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How Can I Help My Depressed Child? Here's 10 Tips

Having a child who's depressed can be heartbreaking.

Here's 10 tips to help get them, and you, through the toughest times.

1. Take a look at your own life.

Are you depressed?

Have you got other issues within your family structure?

Are there things going on in your life which could be affecting your child?

Your child could be more affected by your actions than you realise. Take a good look at your own life and get the help you need.

Here's a link to a test which may tell you if you have depression:

2. Start talking to the child.

Don’t talk at them, talk with them. Really, really talk.

Start sentences with: I feel or I sense

Avoid: you always, you should, you never etc.

It maybe easier to get them talking when you are both busy and slightly distracted e.g. whilst you are both doing the washing up or playing a game. Doing something that involves not looking at them directly is the key.

You can also talk to them from your heart about things that have happened to you that have made you depressed.

I used to get depressed when my Mom wouldn't let me play with the other kids.

I felt lonely if my Dad went away for work.

Share just enough to let them know they're not odd, or alone, with their feelings. But keep it age appropriate and don't burden them.

3. Ask and listen.

Ask: ‘What’s troubling you?’

Avoid: ‘What’s wrong with you?’

They may not know why they are depressed but listen to how they feel without any judgement.

Say: ‘No matter what you tell me I won’t be angry’ and stick to it.

Whatever the response is, listen carefully with your ears, eyes and instincts. Don’t fill in the empty silences but let the child come forward – they always will when given the time and space.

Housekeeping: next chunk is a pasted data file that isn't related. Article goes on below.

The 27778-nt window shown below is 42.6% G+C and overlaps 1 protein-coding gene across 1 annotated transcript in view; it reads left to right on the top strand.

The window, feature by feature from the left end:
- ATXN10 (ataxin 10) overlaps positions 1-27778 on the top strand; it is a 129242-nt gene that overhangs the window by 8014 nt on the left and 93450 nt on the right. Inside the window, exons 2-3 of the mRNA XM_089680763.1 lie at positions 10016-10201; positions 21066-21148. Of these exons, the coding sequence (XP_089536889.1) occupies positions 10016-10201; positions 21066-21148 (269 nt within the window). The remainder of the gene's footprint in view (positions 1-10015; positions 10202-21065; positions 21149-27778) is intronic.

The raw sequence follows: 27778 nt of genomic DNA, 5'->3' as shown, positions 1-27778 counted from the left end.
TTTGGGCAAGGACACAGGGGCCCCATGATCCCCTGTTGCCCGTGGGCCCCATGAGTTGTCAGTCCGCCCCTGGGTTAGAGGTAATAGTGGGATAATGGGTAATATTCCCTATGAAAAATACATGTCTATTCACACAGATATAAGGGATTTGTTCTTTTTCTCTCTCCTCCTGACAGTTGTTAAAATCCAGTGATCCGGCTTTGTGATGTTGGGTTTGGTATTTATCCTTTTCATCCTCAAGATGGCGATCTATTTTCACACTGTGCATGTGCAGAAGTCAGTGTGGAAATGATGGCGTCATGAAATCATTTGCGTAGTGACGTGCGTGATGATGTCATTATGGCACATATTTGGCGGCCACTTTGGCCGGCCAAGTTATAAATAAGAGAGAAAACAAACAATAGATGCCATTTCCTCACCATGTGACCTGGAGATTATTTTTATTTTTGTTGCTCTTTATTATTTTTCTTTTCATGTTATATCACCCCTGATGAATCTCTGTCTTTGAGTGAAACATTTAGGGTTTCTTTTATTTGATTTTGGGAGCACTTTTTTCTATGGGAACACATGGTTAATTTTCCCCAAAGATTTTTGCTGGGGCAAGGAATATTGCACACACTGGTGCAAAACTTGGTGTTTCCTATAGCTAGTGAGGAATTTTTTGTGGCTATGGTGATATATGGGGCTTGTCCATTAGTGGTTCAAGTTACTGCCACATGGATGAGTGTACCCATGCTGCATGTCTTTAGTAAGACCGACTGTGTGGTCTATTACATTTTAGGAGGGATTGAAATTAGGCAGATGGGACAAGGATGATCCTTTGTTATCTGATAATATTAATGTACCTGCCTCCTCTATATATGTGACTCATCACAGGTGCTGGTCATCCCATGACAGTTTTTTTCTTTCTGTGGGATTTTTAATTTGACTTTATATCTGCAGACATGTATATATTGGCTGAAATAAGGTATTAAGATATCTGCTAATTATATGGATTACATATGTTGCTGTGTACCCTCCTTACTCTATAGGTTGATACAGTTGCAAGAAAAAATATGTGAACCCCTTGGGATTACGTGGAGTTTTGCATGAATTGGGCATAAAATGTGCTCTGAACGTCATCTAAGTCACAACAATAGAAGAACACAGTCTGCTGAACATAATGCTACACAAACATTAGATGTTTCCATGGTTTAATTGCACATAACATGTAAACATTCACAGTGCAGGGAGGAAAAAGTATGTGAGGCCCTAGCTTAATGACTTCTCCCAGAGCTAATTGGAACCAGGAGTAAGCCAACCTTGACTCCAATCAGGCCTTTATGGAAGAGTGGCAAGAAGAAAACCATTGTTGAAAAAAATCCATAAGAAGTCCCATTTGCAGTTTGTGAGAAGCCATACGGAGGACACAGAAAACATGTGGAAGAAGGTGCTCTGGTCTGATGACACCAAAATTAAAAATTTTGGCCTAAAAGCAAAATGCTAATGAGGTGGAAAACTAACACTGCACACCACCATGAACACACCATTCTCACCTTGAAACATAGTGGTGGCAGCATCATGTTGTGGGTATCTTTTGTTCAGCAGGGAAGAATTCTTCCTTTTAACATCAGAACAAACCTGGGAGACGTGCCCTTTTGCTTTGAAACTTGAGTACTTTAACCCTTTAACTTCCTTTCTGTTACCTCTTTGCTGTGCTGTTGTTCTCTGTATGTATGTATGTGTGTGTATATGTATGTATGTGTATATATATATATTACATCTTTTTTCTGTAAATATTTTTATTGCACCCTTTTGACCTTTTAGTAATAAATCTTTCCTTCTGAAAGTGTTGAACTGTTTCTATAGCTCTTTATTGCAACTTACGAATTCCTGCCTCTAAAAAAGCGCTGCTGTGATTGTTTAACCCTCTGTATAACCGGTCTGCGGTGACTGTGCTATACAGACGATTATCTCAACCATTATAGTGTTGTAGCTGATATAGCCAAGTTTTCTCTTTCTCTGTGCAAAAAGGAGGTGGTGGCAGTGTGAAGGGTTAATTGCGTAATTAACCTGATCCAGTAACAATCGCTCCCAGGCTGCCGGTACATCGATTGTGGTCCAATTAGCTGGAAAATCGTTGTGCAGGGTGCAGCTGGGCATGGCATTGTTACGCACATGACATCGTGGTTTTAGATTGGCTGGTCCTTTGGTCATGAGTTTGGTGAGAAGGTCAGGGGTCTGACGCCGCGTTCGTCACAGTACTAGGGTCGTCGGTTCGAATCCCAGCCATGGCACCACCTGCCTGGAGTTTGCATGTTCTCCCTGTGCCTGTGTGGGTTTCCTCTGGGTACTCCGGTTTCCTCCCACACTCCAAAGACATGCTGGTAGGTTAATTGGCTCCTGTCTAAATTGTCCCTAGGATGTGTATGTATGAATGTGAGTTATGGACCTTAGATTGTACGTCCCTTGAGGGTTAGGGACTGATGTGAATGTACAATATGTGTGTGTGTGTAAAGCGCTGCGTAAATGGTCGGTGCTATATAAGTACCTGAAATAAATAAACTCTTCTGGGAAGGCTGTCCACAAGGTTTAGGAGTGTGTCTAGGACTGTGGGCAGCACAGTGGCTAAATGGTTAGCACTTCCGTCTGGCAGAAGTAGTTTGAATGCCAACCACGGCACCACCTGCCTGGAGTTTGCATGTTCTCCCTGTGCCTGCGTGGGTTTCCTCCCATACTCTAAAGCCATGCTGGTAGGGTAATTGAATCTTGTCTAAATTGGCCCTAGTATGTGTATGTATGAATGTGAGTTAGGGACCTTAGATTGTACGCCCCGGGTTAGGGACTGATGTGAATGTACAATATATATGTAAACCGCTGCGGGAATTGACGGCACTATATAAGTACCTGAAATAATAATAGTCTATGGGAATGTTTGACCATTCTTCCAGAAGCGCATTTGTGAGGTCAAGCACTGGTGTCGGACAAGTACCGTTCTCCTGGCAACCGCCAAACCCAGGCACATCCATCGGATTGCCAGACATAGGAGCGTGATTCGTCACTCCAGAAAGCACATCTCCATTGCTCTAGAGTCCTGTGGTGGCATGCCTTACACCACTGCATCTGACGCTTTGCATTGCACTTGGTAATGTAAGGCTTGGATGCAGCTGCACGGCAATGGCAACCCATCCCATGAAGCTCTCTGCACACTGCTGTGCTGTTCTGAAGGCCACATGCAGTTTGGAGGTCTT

4. Respond with courage.

If what you hear is shocking, breath deeply but don’t explode.

Respond with something like: ‘I will help you get through this’.

Save your emotional outpouring for another adult. The child doesn't need to be burdened with your feelings of distress. They are depending on you to be a safe haven. If you're shocked by what they say, they may not tell you anything else.

Remember, they weren’t born depressed; something has affected them to make them feel this way.

Find your compassion by becoming the parent you would want for yourself.

5. Get on their team.

When you have an understanding of your child’s issues think about who you need to speak to, recruit, confront etc in order to get behind your child’s needs.

Become like a manager of your child’s ‘team’ and talk to other members of their ‘team’ (e.g. teachers, family members) to sort out problems inside and outside the home.

Your actions will speak louder than words. Once you start batting for them, they will begin to trust you, open up to you and start to come out of isolation.

6. Set the boundaries.

Children feel cared for, cherished and safe when boundaries for behaviour are set with love and respect. They feel bad if they know they are getting away with things they shouldn’t.

Make boundaries crystal clear even writing them out and sticking them on the wall if you have to.

7. Feed them well.

Bad food encourages depression. Change their diet.

Aim for five portions of fruit and vegetables a day. Leave a bowl of fruit on the table or put some fresh fruit salad in the fridge.

Lead by example and eat a good meal with them.

Here's an article about foods that boost the mood:

8. Spend more time with them.

Depressed children need time with adults who love them. Spend time with them on their level. Do what they want to do.

Do some colouring, go to the park, take them shopping, play games with them etc. adjusting the activity to their age.

A guide to a minimum amount of time to spend with them is:

1 hour a day

1 day a week

1 weekend a month

1 week a year

9. Love them up.

Tell them how much you love them and give them the evidence.

‘I love the way you laugh because when you laugh I feel like laughing too and that gives me the best feeling in the world.’

Show how much you enjoy them by spending more time with them. The best way to help a child who is depressed is to become the protective, loving and supportive parent they need in order to express themselves.

10. Sign up both of you for one activity outside the home.

Find an activity for both of you to do together.

Undertaking a common interest with your child is a great way of showing your commitment to your child.

It can be as simple as a weekly walk. This will help them feel better about themselves and this will help them come out of isolation.

Follow these ten tips and watch them blossom!


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